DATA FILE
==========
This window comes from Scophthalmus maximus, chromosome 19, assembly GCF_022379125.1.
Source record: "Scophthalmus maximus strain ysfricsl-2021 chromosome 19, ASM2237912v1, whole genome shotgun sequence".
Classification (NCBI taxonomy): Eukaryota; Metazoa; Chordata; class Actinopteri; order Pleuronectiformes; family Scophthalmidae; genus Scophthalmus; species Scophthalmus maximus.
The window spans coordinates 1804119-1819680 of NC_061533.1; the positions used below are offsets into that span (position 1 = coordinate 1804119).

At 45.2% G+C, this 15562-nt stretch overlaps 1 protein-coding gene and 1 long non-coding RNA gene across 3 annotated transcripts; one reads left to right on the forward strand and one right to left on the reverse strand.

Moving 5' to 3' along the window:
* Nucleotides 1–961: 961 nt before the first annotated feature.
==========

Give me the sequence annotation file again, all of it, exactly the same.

This window comes from Scophthalmus maximus, chromosome 19, assembly GCF_022379125.1.
Source record: "Scophthalmus maximus strain ysfricsl-2021 chromosome 19, ASM2237912v1, whole genome shotgun sequence".
Classification (NCBI taxonomy): Eukaryota; Metazoa; Chordata; class Actinopteri; order Pleuronectiformes; family Scophthalmidae; genus Scophthalmus; species Scophthalmus maximus.
The window spans coordinates 1804119-1819680 of NC_061533.1; the positions used below are offsets into that span (position 1 = coordinate 1804119).

At 45.2% G+C, this 15562-nt stretch overlaps 1 protein-coding gene and 1 long non-coding RNA gene across 3 annotated transcripts; one reads left to right on the forward strand and one right to left on the reverse strand.

Moving 5' to 3' along the window:
* Nucleotides 1–961: 961 nt before the first annotated feature.